Maybe it's because one year ago today I baked my first loaf of homemade bread and haven't looked back. Maybe it's because I recently watched the excellent, new documentary, Farmageddon, about the regulatory war on small farms in America. Maybe it's because I picked up the most recent issue of The New Yorker at our local newsstand and read the cover story on the ridiculous obstacles to raw (unpasteurized) milk sales and distribution throughout the country. Maybe it's because I am dreaming of our summer farm-stay vacation where we can become more connected to food and farm. Or maybe it's because this guy mysteriously appeared yesterday in the small backyard of our city condo building.
Whatever it is, I am fired up about food and farm. I am puzzled by how I became so detached from my food and only recently began the process of shifting control of our food from factory to family. How did this happen? How did pesticide-ridden, genetically-modified, factory-produced food become the norm in this country, while fresh, pure, time-honored, nutrient-dense foods become scarcer, more difficult to find, and, in some cases--like raw milk in certain states--outright illegal?
It's baffling to me, for instance, that it would be perfectly legal and convenient for me to feed my kids a daily diet of fast food and nachos, but I can't buy raw milk here in the city. (In Massachusetts, as in several other states, direct-farm sales of raw milk are allowed from regulated raw milk dairies.) As I've mentioned before, I love our lightly-pasteurized, glass-bottled milk from a Vermont organic farm collaborative, but I would like the convenient and legal choice to purchase raw milk here in the city. And for families in many states, it's outright illegal to purchase raw milk anywhere.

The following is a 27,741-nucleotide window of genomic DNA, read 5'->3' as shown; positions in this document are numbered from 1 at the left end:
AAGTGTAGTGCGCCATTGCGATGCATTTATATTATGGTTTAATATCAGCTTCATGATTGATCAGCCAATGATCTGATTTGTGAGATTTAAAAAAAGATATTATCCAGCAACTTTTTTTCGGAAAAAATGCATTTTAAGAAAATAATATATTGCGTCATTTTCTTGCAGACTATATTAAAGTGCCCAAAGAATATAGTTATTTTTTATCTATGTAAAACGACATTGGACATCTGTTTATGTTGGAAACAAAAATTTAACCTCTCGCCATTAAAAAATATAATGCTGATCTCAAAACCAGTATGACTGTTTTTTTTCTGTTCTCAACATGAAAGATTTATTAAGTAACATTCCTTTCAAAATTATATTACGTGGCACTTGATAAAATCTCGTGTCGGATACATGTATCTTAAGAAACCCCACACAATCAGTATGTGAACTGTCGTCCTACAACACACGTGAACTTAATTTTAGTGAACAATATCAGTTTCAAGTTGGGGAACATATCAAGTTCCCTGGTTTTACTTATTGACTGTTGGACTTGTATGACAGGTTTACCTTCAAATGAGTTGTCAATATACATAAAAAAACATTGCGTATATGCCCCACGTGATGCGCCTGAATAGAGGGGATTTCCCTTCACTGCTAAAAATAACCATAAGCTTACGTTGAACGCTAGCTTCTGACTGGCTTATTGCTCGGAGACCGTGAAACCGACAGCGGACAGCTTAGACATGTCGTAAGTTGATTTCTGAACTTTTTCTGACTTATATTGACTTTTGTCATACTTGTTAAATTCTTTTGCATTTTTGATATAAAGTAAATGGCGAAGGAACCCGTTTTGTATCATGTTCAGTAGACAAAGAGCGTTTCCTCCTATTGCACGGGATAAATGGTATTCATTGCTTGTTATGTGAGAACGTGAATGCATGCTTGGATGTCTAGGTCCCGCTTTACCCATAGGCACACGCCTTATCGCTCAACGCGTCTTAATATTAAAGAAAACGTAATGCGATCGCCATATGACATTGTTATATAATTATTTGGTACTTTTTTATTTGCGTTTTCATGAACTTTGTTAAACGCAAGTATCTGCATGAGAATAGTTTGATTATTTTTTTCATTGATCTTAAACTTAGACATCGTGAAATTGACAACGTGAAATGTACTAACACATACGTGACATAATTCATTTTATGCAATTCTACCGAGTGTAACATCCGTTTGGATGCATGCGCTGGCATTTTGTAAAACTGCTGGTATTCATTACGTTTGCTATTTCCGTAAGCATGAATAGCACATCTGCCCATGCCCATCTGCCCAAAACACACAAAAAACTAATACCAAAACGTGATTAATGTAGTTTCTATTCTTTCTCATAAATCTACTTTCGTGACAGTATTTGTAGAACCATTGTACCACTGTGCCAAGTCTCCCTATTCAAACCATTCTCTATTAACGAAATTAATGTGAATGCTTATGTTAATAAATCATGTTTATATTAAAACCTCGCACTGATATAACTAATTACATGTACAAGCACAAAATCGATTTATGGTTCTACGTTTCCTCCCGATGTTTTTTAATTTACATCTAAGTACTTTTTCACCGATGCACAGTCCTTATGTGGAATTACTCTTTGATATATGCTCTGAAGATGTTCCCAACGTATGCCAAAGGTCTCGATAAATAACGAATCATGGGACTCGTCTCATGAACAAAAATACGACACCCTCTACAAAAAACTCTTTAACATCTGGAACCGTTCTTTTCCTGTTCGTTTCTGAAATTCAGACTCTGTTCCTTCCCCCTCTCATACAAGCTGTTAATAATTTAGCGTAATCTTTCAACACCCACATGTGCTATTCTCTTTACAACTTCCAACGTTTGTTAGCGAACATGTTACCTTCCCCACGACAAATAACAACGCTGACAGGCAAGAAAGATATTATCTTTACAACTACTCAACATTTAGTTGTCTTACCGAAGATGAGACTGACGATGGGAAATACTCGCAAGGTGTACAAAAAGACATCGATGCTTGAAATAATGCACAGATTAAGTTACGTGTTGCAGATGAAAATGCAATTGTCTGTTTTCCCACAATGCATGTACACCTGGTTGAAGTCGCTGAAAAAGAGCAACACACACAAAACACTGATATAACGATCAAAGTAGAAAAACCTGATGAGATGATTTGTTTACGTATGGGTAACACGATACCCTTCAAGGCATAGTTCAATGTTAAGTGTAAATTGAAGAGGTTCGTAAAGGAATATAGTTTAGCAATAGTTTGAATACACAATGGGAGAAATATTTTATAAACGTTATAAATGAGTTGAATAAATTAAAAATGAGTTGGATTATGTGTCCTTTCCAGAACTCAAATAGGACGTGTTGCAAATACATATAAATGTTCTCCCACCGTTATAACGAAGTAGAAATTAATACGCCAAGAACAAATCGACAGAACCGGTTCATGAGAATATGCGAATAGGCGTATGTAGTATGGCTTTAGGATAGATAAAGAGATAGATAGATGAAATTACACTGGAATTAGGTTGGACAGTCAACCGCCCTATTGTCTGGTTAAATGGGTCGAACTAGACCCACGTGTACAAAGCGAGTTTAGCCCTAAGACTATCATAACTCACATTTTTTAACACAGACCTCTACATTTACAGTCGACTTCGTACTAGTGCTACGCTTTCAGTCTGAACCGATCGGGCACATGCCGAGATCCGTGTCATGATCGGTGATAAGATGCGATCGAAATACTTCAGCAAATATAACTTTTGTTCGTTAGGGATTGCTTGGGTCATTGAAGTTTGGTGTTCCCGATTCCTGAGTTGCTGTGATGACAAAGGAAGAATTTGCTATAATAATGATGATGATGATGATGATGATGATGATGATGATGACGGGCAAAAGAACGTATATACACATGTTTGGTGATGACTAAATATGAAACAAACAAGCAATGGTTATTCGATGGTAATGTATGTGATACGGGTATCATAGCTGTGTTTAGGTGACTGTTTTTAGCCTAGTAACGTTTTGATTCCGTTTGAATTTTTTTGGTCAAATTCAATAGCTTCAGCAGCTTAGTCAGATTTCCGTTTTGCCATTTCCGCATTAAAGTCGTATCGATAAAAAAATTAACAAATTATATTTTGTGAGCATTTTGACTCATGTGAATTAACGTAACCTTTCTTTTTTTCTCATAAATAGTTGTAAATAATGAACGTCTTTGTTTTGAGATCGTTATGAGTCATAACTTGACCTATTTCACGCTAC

Raw milk is just one example of how our access to real, local, farm-fresh, wholesome food has become constrained over the past half-century by government regulators and big agricultural interests. I am hoping that the pendulum is due to swing back. I am hoping that families will grow increasingly outraged that their food is being controlled by factories not farmers, by federal regulatory bureaucracies and large food conglomerates, and not local communities and informed consumers.
I am doing my best to take back control of my family's food sources and engage in more rewarding urban homemaking as a result. Perhaps my visiting backyard turkey is a signal that city families are ready to take back the farm.